The structural frame of the building was designed to be timber from its initial concept as timber was a more sustainable material to use than traditional steelwork. The Glulam structure of the pavilion is expressed in the internal spaces as part of the aesthetic of the scheme, and creates an elegant interior space.
An acoustic ceiling was required to satisfy the BREEAM noise credits that we were targeting. To maintain the narrative of expressing the Glulam structure, the roof purlins have been left visible through the curve.
The Glulam structural frame continues externally in the link canopy that connects the new Pavilion to the existing college building and the refurbished office facilities that were completed in Phase one of the CREST works. The image below shows the exposed Glulam timber supports to the link canopy. The faceted cantilevered roof and the form of the building were driven by the Passivhaus and BREEAM requirements.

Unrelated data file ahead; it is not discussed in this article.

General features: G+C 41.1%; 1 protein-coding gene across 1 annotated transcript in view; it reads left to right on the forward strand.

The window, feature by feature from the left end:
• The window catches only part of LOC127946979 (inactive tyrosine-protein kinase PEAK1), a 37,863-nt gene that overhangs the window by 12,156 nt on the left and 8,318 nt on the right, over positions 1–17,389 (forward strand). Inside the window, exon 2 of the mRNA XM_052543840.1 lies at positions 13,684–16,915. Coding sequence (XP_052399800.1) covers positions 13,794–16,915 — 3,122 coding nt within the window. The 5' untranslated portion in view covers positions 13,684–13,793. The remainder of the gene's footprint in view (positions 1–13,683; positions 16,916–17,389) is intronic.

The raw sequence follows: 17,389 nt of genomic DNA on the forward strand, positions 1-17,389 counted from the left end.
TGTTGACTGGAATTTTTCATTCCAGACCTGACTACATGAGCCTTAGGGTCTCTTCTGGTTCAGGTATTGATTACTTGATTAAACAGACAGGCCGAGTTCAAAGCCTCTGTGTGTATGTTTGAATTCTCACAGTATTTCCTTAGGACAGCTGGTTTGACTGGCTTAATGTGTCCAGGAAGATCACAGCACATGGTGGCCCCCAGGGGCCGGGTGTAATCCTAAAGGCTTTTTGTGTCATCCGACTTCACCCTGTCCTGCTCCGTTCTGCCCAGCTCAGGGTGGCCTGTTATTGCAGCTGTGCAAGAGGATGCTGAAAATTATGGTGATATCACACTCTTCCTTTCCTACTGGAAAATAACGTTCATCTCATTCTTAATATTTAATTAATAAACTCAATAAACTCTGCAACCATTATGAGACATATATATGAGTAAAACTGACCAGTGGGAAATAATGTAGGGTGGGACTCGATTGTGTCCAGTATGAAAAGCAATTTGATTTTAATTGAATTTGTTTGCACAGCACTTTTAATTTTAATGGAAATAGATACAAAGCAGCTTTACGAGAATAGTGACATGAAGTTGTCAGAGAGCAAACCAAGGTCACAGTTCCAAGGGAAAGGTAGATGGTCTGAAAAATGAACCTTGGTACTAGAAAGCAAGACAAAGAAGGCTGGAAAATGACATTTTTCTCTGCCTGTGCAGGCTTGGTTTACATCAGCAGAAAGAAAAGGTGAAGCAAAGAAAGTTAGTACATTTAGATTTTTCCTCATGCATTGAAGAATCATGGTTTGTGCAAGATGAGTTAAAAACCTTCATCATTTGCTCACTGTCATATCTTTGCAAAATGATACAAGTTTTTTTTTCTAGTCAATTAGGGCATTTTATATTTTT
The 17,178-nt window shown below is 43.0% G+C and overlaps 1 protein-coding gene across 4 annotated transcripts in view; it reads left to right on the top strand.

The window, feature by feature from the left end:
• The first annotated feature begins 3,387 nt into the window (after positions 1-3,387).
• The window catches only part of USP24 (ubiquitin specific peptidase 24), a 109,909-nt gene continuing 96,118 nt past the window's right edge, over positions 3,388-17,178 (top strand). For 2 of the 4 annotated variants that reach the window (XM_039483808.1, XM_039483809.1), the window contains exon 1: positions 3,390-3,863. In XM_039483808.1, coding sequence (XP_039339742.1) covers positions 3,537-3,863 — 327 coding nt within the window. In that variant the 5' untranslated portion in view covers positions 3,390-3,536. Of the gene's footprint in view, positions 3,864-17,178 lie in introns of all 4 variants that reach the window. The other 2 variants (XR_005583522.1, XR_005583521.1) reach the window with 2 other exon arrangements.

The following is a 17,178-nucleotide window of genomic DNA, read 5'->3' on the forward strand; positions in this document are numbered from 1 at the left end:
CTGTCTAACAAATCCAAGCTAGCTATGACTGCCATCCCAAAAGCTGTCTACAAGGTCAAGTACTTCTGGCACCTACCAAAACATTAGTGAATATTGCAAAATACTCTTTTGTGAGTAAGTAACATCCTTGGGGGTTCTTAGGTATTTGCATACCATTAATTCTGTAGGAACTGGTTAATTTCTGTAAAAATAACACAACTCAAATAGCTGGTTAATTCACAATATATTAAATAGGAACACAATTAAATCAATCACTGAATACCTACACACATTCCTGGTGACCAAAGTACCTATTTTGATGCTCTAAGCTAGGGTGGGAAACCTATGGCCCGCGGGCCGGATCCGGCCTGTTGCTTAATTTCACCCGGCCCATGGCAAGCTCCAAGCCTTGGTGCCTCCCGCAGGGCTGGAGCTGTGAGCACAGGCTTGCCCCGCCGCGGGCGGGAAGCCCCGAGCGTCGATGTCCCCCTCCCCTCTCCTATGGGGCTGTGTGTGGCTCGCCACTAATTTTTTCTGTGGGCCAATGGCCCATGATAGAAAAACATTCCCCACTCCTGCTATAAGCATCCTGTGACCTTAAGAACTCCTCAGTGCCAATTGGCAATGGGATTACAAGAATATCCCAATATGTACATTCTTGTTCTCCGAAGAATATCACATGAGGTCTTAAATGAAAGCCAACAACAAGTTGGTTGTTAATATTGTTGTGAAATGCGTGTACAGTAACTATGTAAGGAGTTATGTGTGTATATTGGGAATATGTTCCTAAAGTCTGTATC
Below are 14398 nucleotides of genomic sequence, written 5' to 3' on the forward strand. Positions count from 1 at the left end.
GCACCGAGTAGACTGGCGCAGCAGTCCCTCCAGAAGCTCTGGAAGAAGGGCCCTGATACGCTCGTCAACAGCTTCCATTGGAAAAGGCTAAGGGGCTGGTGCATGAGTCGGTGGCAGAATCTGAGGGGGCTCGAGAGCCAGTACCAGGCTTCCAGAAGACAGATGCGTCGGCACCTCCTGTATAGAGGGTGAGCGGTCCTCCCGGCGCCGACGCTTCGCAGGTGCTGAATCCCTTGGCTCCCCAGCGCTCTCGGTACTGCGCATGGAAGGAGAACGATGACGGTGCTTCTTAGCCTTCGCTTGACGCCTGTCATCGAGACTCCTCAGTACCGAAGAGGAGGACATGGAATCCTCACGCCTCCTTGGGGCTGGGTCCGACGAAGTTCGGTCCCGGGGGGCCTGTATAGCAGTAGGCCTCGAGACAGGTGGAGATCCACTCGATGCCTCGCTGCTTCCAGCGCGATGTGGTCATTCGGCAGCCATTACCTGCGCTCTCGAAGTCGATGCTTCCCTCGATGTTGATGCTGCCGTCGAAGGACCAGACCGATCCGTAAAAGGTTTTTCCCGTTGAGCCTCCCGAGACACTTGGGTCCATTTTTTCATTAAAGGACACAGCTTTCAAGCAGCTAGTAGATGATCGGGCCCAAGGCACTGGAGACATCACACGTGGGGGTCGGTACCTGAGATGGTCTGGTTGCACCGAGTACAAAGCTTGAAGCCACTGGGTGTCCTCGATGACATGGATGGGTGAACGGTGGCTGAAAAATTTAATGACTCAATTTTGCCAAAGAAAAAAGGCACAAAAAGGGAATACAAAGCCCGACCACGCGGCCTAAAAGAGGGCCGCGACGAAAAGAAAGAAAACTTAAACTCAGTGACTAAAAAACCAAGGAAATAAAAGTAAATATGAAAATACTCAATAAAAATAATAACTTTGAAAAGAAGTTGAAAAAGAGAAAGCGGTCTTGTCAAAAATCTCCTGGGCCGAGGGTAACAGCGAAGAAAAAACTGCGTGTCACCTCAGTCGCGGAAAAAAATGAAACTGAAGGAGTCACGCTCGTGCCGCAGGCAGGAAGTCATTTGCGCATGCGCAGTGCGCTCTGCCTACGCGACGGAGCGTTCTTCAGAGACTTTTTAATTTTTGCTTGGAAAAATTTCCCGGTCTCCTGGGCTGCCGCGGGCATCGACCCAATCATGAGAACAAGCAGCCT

We, at Paul McAlister Architects, actively involve ourselves within the world of sustainable architecture. We regularly attend lectures in order to maintain and develop our knowledge. We strive to play a part in promoting Passivhaus design throughout the UK and Ireland.
For us, it has been an honour to be involved in such an innovative build project; we have enjoyed not only the practice of the design but watching the construction progress on site. Having experienced the CREST Pavilion build from start to finish, we feel, more than ever, that the Passivhaus approach is the way forward in the UK and Ireland. Even if the environmentally responsible aspects were ignored, the advantages over ‘typical’ construction are obvious. The Passivhaus design approach creates quality, comfortable buildings that serve to drastically reduce utility bills and significantly lessen the reliance on imported energy.